A public health webinar
APHA and the National Academy of Medicine hosted this free webinar on Aug. 18, 2022. A panel of experts discussed the current state of the science of monkeypox, the disease epidemiology as we understand it today, available and emergent prevention options, critical research questions we need to answer, and what we should consider and plan for as we respond to this outbreak.
Presenter slides (PDF)
Webinar transcript (PDF)
WATCH THE RECORDED WEBINAR:
Learn about our expert speakers:
Director, Division of Microbiology and Infectious Diseases
National Institute of Allergy and Infectious Diseases
Emily Erbelding, M.D., M.P.H., serves as Director of the NIAID Division of Microbiology and Infectious Diseases (DMID). Dr. Erbelding is responsible for the strategic and scientific vision for DMID's complex national and international research program. DMID supports basic, preclinical, and clinical investigations into the causes, diagnosis, treatment, and prevention of a broad range of pathogens, including those related to biodefense and emerging infectious diseases.
Prior to joining DMID in 2017, Dr. Erbelding served as Deputy Director of the Division of AIDS at NIAID. There she was involved in all aspects of scientific program management and support, helping to design and implement new initiatives involving basic, translational and clinical research and administering complex extramural grant programs and research infrastructure. Dr. Erbelding also spent 14 years on the faculty of the Johns Hopkins University School of Medicine, in the Division of Infectious Diseases, and was the Director of Clinical Services for the Baltimore City Health Department STD/HIV program.
Boghuma Kabisen Titanji
Assistant Professor of Medicine, Division of Infectious Disease
Boghuma Kabisen Titanji is a Cameroonian born physician-scientist and Assistant Professor of Medicine at Emory University in Atlanta. She obtained her MD from the University of Yaoundé I in Cameroon where she worked as a medical officer after graduating, before pursuing postgraduate research training in the United Kingdom. She obtained a Masters Degree in Tropical Medicine and International Health from the London School of Hygiene and Tropical Medicine, a diploma in Tropical Medicine and Hygiene from the Royal College of Physicians in London and a PhD in Virology from University College London. She joined Emory University School of Medicine in 2016 where she completed a residency in Internal Medicine, and a fellowship in Infectious Diseases. She has three parallel career interests: translational and clinical research in HIV and emerging viruses, science communication, and global health equity. Her clinical focus is general infectious diseases and people with HIV.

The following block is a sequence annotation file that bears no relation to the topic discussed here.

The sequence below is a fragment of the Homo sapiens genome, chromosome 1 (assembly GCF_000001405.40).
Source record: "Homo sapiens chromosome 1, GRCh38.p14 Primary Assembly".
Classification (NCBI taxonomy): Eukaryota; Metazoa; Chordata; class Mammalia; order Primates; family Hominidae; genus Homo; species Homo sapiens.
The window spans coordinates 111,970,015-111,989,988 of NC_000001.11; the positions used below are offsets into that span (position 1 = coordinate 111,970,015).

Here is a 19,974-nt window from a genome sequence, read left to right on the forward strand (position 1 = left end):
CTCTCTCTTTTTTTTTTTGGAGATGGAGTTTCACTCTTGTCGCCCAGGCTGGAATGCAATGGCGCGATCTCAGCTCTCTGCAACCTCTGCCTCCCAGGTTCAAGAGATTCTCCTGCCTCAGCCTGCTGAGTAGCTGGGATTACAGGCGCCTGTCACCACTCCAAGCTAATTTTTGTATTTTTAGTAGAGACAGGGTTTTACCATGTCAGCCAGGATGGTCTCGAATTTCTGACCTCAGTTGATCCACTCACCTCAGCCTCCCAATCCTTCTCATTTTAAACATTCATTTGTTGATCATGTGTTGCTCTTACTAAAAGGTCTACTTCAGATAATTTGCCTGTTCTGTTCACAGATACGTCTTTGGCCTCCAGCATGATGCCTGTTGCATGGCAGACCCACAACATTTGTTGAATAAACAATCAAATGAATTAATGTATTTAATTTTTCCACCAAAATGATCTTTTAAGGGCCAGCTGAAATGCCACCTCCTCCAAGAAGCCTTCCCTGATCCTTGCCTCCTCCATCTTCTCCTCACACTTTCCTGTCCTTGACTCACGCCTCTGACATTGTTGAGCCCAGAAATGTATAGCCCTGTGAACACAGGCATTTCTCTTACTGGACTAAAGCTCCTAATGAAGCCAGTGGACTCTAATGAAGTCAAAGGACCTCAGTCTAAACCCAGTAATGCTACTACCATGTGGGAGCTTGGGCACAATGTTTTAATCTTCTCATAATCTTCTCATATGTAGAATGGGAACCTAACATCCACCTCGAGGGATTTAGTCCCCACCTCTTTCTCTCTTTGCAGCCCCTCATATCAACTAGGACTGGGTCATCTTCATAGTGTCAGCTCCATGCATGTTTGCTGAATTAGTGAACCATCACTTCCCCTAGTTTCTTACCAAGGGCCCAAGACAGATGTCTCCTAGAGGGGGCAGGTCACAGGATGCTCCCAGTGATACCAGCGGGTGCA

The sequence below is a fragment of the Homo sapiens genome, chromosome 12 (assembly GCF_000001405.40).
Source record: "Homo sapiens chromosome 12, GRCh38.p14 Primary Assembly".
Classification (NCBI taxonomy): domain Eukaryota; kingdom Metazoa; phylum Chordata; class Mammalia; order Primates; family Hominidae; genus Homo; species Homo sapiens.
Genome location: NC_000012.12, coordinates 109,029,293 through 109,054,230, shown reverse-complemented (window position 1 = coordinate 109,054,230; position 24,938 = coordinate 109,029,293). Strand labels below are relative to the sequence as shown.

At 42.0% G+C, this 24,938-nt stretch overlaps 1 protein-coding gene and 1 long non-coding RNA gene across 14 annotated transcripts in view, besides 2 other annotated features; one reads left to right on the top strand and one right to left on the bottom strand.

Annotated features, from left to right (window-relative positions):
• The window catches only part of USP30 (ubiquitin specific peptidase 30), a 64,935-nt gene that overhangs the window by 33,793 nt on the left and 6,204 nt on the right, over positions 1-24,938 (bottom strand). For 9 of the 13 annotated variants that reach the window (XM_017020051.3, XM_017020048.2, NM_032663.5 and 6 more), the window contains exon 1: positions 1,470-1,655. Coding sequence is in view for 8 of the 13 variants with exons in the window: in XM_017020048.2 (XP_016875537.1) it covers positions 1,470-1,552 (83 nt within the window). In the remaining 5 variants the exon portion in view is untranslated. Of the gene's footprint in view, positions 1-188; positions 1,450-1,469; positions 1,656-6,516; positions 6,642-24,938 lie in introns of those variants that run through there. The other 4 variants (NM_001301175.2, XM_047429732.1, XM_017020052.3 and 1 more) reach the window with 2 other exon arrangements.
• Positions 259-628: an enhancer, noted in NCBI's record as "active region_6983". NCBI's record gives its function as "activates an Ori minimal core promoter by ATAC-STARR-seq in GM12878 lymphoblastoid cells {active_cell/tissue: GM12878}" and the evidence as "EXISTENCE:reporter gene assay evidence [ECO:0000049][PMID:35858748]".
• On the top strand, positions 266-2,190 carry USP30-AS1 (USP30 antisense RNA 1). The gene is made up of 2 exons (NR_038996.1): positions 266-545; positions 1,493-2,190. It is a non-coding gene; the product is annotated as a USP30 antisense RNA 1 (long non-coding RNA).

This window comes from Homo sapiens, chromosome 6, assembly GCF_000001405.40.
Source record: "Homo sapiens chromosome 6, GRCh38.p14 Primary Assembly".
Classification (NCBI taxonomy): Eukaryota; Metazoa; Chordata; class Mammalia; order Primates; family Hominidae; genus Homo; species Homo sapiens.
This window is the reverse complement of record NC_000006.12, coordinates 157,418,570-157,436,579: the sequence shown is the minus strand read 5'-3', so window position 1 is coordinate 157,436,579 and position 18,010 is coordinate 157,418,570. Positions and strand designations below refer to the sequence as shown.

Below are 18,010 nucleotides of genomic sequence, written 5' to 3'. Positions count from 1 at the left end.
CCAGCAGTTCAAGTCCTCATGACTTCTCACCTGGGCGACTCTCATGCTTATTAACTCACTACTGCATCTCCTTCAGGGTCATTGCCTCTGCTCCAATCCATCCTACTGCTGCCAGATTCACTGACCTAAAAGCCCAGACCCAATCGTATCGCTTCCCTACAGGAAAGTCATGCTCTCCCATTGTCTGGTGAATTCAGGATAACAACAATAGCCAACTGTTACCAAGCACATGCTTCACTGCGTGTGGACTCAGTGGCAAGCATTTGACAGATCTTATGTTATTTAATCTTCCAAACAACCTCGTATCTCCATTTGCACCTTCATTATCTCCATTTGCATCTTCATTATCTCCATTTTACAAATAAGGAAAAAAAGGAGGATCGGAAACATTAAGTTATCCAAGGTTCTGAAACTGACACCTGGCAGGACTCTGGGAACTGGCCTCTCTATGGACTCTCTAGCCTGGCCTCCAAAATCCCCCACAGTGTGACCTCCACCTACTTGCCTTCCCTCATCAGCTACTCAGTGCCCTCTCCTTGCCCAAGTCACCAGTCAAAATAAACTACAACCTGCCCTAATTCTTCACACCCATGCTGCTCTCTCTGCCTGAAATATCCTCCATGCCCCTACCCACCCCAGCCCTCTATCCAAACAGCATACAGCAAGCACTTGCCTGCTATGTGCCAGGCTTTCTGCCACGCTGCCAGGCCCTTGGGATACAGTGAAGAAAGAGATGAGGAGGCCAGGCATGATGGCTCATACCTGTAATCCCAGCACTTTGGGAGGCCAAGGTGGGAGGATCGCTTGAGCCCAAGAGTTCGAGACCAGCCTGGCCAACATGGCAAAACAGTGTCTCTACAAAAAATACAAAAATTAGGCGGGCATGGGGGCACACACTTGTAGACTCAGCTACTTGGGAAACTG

Professor of Infectious Disease Epidemiology
London School of Hygiene & Tropical Medicine
David Heymann is a medical epidemiologist and Professor of Infectious Disease Epidemiology at LSHTM. From 2009 to 2017 he was chairman of Public Heath England and Head of the Centre on Health Security at Chatham House (London). From 1989 to 2009 he held various leadership positions in infectious diseases at WHO, and in 2003 headed the WHO global response to SARS in his role as executive director of communicable diseases. In 1976, after spending two years working in India on smallpox eradication, Heymann was a member of the CDC (Atlanta) team to investigate the first Ebola outbreak in DRC and stayed on in sub-Saharan Africa for 13 years in various CCD field research positions on Ebola, monkeypox, Lassa Fever, malaria and other tropical diseases. Heymann has published over 250 peer reviewed articles and book chapters, is editor of the Control of Communicable Diseases Manual, and is an elected member of the UK Academy of Medical Sciences and the US National Academy of Medicine. In 2009 he was named an Honorary Commander of the Most Excellent Order of the British Empire for services to global health.
White House National Monkeypox Response Deputy Coordinator
Dr. Demetre Daskalakis serves as Director of the Division of HIV Prevention at the Centers for Disease Control, where he oversees HIV prevention efforts. Dr. Daskalakis worked in the CDC COVID-19 response as a lead in health equity as well as the head of the vaccine task force. Prior to joining the CDC, Dr. Daskalakis served as New York City Department of Health’s Deputy Commissioner for the Division of Disease Control. In that role, Dr. Daskalakis oversaw many of New York City’s HIV and STD education and response programs, which helped drive HIV incidence to an historic low and also served as Incident Commander during the COVID-19 and Measles outbreaks. He has authored over 60 scholarly articles and has been widely recognized for his expertise and advocacy for the health issues affecting the LGBTQIA+ communities.